[tex-live] Messed up TL installation
haines at histomat.net
Wed Oct 19 21:22:46 CEST 2011
On Wed, Oct 19, 2011 at 04:27:20PM +0200, Zdenek Wagner wrote:
> 2011/10/19 Haines Brown <haines at histomat.net>:
> > I am running Debian Squeeze and installed its version of TeXLive 2009.
> > However, I needed to upgrade TL to 2011 from CTAN. I read on line the
> > advice to delete an old version of TL before installing a newer
> > version. What I did was to delete the texmf directories, and that got
> > me into trouble that I've been trying to rectify.
> I think Debian has its own dummy package that does not install
> anything but keeps the dependencies. The problem is that various
> packages depend on TeX so that you cannot just remove it.
That was the root of my problems. Someone on line said that to install
TL 2011, I should first remove the old version. What he meant but did
not say was to rename or change the PATH for TL 2010. I read it to
mean remove texlive 2009, which as you surmise did mess a lot of
things up so badly that perhaps the only way out is to reinstall
debian from scratch.
> However, you can install TeX Live and prepend it to your PATH and
> MANPATH. First, as a root, I create /usr/local/texlive and make it
> writable by me. All TL versions will be there as default. Afterwards
> I install TL as a normal user and later can do "tlmgr update" again
> as a normal user. It is possible to have several versions of TL and
> switch between them. I have a lot of space on one computer so that I
> can keep 2007 to 2011 and just by changing PATH I can decide which
> one to use.
When you say "prepend to PATH", do you refer to the point at which the
CTAN install-tl asks for TEXDIR etc. directories? If so, by default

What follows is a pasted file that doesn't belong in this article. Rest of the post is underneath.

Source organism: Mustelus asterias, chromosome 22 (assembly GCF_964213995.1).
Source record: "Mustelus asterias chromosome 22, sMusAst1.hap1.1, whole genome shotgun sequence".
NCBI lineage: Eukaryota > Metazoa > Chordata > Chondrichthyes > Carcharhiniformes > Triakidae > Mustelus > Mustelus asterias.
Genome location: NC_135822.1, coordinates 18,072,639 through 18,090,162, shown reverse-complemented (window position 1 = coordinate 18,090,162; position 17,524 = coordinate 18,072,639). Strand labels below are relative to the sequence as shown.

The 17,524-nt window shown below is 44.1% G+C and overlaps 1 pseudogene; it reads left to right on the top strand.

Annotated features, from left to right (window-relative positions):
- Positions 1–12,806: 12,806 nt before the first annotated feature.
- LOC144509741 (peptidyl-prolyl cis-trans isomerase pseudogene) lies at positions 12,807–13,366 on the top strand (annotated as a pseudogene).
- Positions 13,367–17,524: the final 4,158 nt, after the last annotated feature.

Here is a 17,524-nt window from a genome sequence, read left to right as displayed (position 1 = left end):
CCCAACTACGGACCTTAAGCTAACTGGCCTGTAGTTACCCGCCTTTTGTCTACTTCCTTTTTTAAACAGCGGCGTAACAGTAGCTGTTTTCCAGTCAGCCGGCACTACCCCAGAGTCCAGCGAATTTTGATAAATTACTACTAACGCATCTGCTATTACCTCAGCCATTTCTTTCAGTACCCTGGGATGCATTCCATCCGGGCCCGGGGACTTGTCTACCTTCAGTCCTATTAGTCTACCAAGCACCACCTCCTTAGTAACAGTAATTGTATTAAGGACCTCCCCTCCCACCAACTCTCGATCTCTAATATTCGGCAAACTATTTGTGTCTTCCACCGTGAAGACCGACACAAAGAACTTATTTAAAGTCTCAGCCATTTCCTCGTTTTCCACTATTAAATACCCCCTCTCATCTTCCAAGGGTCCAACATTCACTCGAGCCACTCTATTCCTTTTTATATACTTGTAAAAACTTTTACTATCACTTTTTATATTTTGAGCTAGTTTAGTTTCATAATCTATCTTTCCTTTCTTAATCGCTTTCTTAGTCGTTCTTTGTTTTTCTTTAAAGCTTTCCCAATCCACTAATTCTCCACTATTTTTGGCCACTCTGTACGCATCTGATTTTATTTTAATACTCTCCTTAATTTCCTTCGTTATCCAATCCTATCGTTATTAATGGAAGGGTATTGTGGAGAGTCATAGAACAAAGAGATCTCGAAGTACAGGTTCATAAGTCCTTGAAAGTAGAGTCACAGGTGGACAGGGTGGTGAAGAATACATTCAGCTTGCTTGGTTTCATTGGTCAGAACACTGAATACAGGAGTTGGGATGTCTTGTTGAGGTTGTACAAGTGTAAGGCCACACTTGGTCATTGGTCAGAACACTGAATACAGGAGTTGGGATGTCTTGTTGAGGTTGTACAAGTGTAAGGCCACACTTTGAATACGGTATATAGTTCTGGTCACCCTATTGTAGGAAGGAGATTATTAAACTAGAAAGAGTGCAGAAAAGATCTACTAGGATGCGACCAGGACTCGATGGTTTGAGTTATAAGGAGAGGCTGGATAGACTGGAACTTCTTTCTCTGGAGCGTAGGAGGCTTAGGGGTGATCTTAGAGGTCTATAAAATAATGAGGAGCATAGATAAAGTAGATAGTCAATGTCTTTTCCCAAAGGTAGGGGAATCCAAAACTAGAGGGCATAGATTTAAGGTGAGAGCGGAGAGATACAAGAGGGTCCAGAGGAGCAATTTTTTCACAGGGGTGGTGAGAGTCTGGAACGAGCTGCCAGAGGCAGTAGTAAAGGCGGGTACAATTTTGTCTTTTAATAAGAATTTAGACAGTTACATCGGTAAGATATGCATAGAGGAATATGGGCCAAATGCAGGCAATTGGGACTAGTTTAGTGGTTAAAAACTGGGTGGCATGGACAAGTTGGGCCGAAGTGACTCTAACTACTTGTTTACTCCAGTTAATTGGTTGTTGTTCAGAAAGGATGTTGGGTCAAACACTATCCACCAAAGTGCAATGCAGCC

the value of TEXDIR is /usr/local/texlive2011. So doesn't this mean
that the default path is correct and I don't have to prepend anything
My /usr/local/texlive directory is not currently writable by user.
That was not a problem because I installed TL 2010 as root (sudo). You seem
to be offering a way that user can administer TL, but why would I do
that instead of doing it as sudo?
My immediate problem is not updating TL 2011, but making sure that my
TL 2011 is properly configured. I would like to do that as sudo. But
can't as sudo. For example:
$ sudo tlmgr -gui
sudo: tlmgr: command not found
this because $ sudo which tlmgr returns nothing. The tlmgr is not in
sudo's environment. Here is where the executable is located:
# which tlmgr
And yet this is in sudo's environment:
$ sudo echo $PATH | grep texlive
How can this be? If sudo's environment includes the directory holding
tlmgr, shouldn't sudo be able to run it?
install-tl ends with the directions:
Add /usr/local/texlive/2011/texmf/doc/man to MANPATH, if not dynamically
Add /usr/local/texlive/2011/texmf/doc/info to INFOPATH.
Most importantly, add /usr/local/texlive/2011/bin/i386-linux
to your PATH for current and future sessions.
I tried adding these three to ~/.bashrc, but that didn't work. So I
added them instead to ~/.profile. That helped, but I found I could not
get everything (muttprint, I think) running unless the
PATH=/usr/local/texlive/2011/bin/i386-linux:$PATH; export PATH line
was also in .bashrc.
If one installs TL as sudo and if one intends to run TeX commands as
user, where are these path statements supposed to go?
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